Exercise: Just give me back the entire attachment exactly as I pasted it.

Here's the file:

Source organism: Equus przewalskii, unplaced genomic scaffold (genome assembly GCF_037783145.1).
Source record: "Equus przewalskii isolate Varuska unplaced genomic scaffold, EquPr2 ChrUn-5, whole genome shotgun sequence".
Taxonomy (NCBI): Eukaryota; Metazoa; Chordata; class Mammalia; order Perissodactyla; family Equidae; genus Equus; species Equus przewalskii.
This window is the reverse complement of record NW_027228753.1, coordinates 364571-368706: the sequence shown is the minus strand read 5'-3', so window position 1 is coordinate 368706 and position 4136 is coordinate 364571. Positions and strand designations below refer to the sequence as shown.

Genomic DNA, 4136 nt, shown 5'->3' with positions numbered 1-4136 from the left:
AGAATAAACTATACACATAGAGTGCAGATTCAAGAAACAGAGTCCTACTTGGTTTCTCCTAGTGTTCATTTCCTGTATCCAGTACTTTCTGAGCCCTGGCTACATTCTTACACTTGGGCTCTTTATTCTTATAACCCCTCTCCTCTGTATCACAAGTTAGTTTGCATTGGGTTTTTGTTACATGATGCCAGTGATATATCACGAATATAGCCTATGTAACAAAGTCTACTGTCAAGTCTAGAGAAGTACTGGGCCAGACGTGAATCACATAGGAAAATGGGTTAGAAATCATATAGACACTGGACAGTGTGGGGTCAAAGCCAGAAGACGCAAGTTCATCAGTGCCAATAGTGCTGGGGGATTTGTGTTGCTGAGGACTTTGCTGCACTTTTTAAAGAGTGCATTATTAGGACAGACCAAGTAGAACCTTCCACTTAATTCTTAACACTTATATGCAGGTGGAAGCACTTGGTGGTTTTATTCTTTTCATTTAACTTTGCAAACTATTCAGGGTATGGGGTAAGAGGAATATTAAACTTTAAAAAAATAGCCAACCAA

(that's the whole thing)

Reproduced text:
Source organism: Equus przewalskii, unplaced genomic scaffold (genome assembly GCF_037783145.1).
Source record: "Equus przewalskii isolate Varuska unplaced genomic scaffold, EquPr2 ChrUn-5, whole genome shotgun sequence".
Taxonomy (NCBI): Eukaryota; Metazoa; Chordata; class Mammalia; order Perissodactyla; family Equidae; genus Equus; species Equus przewalskii.
This window is the reverse complement of record NW_027228753.1, coordinates 364571-368706: the sequence shown is the minus strand read 5'-3', so window position 1 is coordinate 368706 and position 4136 is coordinate 364571. Positions and strand designations below refer to the sequence as shown.

Genomic DNA, 4136 nt, shown 5'->3' with positions numbered 1-4136 from the left:
AGAATAAACTATACACATAGAGTGCAGATTCAAGAAACAGAGTCCTACTTGGTTTCTCCTAGTGTTCATTTCCTGTATCCAGTACTTTCTGAGCCCTGGCTACATTCTTACACTTGGGCTCTTTATTCTTATAACCCCTCTCCTCTGTATCACAAGTTAGTTTGCATTGGGTTTTTGTTACATGATGCCAGTGATATATCACGAATATAGCCTATGTAACAAAGTCTACTGTCAAGTCTAGAGAAGTACTGGGCCAGACGTGAATCACATAGGAAAATGGGTTAGAAATCATATAGACACTGGACAGTGTGGGGTCAAAGCCAGAAGACGCAAGTTCATCAGTGCCAATAGTGCTGGGGGATTTGTGTTGCTGAGGACTTTGCTGCACTTTTTAAAGAGTGCATTATTAGGACAGACCAAGTAGAACCTTCCACTTAATTCTTAACACTTATATGCAGGTGGAAGCACTTGGTGGTTTTATTCTTTTCATTTAACTTTGCAAACTATTCAGGGTATGGGGTAAGAGGAATATTAAACTTTAAAAAAATAGCCAACCAA